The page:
As someone who has been in the non-profit world for umpteen years, I am often asked to do informational interviews with people (usually young women) who are looking for a first job or even with older folks who are interested in making a career change.
I am always happy to have these meetings -- particularly if it causes some old friend to call or contact me about setting up the meeting. Some people only call you when they need you -- and YOU KNOW that is a-ok with me, so bring it on.
Five Tips for Informational Interview Seekers:
- Have your friend (or mom or the last person with whom you had an informational interview and referred you to me) call me up and ask me to meet with you. This is the best way to get a happy Paige calling or contacting you back quickly. Will I still hold the meeting if my acquaintance doesn't actually ask me to do it before you call me? Yes, I will, but I want my friend to ask me because I'd like to hear from them. Otherwise, my friend is just another person in my FaceBook feed vacationing in Costa Rica or posting pictures of their kids graduating from high school.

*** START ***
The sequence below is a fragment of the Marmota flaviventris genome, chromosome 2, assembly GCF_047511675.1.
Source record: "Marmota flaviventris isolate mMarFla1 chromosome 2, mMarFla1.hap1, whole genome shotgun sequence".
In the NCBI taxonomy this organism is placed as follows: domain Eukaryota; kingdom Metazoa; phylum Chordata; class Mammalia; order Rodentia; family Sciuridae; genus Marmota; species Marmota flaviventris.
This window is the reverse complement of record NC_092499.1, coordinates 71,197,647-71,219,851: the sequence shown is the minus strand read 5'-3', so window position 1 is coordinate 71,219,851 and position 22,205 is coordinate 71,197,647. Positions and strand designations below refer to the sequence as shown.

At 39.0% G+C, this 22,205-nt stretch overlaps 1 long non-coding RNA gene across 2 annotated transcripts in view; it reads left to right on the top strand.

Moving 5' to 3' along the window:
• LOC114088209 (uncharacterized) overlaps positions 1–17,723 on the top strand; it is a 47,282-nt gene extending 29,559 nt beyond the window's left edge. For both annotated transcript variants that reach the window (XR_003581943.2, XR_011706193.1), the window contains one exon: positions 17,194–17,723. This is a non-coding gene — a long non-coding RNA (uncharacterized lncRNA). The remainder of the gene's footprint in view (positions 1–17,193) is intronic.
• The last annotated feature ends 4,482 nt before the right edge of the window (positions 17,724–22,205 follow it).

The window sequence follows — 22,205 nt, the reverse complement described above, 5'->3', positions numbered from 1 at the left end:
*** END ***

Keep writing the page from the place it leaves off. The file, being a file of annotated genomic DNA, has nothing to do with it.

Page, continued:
- Bring your resume with you to the meeting. Even if you have emailed it to me in advance, have a copy to pull out if I ask you for it. That shows me that you really want a job/career change -- and I might just have someone in the office that day who might be interested in hiring you. Be prepared!
- I've said this before, but arrive on time for the meeting. Don't come early -- I hate to think of you waiting while I'm finishing up a project that I planned for the 15 minutes prior to our meeting -- and for sure don't arrive late. Even though this is not a real interview, you strolling in late doesn't make me want to recommend you to my network.
- Be ready to tell me why you want to work in non-profit -- or even why you are interested in learning more about the sector. If you have no passion for the field nor the idea of working in it, don't waste my (or your) time.
- Do what I tell you to do if you are really interested in finding a job. Follow up with me after you meet with any contacts I give you. Shoot me an email if you apply for a job -- I want you to be successful because I am invested in your success. Be sure to join the groups and organizations that I recommend too -- becoming involved in Dallas is important for all people who work in non-profits!